Monday, December 21, 2015

Jerry's and Gemie's 2015 Christmas Letter

Dear Family and Friends,

We finally did it!  We had a big Martin Family Reunion in Orlando, Florida this summer.  We sure had a fun time getting together.  This picture lies.  Two of our members had a wedding to attend and could not stay for the big family picture, so Summer Jackman, our photographer caught them separately and has photo shopped them in.  Can you even guess which two?  (It is Chris and Karen on the far left.)

The picture is also already out of date.  We have added another family member.  Sweet little Gemma joined us earlier this month.  She is the only daughter of Camie and Spencer (who already have 4 sons).  She makes 21 grandchildren for us.  We are tickled pink!!!

Another highlight for 2015 is that Gemie realized a lifelong dream and graduated in April with a Bachelor of General Studies (with an emphasis in Psychology) from Brigham Young University.  She couldn’t have done it without Jerry’s help.  In any subject requiring math skills, he was her tutor.  She graduated alongside Christopher (our seventh child) who also graduated from BYU with a degree in Exercise Physiology.

We feel truly blessed this holiday season.  We wish you and yours a Merry Christmas and Happy New Year.

Jerry and Gemie Martin 

Tuesday, November 17, 2015

The "Dallin Rules"

 (Or Should this post be titled "Dallin Rules?")

My four grandson's who live about 40 minutes away in Fate, Texas were visiting me recently.  Four-year-old Dallin wanted to play a game with me.   He chose Bingo.  "Wonderful,"  I thought to myself, "this will help reinforce his knowledge of numbers and a few letters."  I had been warned previously about playing games with Dallin.  "Watch out Mom," my daughter Camie (his mother) said, "Dallin cheats."  After playing several games with him, I've decided the problem isn't that he cheats, he just plays by a different set of rules.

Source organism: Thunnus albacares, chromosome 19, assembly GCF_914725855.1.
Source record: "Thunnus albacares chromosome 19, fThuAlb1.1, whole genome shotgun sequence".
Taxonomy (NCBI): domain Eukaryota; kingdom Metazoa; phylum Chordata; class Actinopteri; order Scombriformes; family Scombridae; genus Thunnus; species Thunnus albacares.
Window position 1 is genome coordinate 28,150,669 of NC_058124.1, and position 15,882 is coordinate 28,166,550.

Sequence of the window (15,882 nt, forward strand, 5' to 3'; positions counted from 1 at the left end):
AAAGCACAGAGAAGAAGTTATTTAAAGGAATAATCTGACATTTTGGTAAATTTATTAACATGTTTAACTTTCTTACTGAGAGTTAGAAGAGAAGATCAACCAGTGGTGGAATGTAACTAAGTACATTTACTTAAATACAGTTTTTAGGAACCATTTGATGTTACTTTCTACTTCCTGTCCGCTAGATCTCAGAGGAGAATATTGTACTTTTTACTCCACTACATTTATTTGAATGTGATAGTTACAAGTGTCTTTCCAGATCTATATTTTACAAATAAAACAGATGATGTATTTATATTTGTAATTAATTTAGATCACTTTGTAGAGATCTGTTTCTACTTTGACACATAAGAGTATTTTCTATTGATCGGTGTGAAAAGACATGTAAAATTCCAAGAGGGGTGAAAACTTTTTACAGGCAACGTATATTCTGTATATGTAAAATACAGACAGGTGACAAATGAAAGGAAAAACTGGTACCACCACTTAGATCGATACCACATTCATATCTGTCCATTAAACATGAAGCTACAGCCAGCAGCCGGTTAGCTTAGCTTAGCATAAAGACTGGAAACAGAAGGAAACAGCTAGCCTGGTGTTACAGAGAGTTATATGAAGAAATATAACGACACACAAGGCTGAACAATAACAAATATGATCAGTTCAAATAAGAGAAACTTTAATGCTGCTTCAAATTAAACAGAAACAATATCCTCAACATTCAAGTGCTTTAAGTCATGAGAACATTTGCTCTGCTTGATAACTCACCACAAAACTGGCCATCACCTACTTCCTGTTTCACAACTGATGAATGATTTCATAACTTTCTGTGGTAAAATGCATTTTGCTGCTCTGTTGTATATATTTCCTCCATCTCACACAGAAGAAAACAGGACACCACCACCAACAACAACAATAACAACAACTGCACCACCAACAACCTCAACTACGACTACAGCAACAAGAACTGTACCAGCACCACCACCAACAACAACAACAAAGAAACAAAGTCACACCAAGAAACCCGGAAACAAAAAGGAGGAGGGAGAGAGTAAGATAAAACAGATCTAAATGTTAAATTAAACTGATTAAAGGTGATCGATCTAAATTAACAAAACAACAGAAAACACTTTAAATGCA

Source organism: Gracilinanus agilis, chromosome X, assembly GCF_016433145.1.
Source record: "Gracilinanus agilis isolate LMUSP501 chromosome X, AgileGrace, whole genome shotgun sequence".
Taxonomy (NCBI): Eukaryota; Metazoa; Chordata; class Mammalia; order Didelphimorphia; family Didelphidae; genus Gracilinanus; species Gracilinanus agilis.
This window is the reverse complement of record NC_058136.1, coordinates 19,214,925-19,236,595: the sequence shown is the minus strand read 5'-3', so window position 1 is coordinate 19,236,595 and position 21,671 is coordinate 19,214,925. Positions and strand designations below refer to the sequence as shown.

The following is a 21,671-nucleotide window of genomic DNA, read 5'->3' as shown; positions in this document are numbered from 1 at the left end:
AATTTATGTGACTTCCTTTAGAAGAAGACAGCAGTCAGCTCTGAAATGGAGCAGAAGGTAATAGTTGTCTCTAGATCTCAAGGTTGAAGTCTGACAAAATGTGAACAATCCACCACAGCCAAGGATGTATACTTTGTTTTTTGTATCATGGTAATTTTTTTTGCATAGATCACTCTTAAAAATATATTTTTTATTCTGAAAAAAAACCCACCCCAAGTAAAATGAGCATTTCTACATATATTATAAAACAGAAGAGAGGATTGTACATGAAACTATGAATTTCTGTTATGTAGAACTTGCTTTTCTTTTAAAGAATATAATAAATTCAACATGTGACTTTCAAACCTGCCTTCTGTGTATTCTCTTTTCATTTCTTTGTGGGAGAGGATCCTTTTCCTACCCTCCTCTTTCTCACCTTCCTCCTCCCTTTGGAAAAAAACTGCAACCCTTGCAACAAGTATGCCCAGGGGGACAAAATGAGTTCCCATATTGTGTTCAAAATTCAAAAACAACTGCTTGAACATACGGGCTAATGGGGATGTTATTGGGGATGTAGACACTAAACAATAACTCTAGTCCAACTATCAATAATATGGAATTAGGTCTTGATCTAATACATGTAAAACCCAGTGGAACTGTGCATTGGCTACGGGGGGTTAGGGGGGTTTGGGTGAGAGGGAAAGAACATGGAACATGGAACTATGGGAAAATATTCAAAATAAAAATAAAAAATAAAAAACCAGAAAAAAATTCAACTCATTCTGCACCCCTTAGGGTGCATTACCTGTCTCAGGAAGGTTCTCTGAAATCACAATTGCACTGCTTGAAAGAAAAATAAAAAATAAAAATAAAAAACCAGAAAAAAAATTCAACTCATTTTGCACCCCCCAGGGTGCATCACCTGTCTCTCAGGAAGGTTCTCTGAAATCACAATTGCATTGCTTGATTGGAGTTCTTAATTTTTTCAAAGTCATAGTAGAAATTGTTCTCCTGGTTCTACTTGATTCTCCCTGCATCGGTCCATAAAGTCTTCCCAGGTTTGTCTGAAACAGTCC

Here is how the "Dallin Rules" work for Bingo.  We set the game up and I instructed Dallin to choose his card.  I had chosen  the first card I came to.  Dallin looked at every single remaining card rejecting them all in turn.  Then he finally settled on one that he had previously rejected.  "Whew,"  I thought, "the rest of the game should be a cinch."  Not, as I was to soon find out, if you play Bingo by the "Dallin Rules."

I showed Dallin how to choose one of the small colored chips (markers) and place it over the center square which read "Free."  Dallin turned the cage handle and out came a small ball on which was printed "G-47."   He had that number on his card.  I showed him how to select one of the small colored chips and place it on the correct square on his card.  Dallin decided that more than one ball should come out per turn. He had appointed himself the "caller."Around and around the cage went spewing colored Bingo balls.  I decided this was fair because we each had an equal chance to cover our card based on the numbers and letters printed on those colored balls.

Soon,the game was not exciting enough for Dallin.  He had B-12 which had just been called, on his card.  "Okay Grandma," he said, "close your eyes."  I obediently complied.  "Now open them."  Dallin instructed. "Now guess which color I have in my hand," said my grandson as he held up a closed fist.  I guessed it was pink,  "Now it's my turn to guess," announced Dallin.  He then guessed, "blue," whereupon he opened his fist to reveal a small blue chip in the center of his palm.  We continued playing this way for a time, with me  mostly making inaccurate guesses as to which of the six colors was on the chip he had in his hand, and then him guessing (with one hundred percent accuracy), which color he held.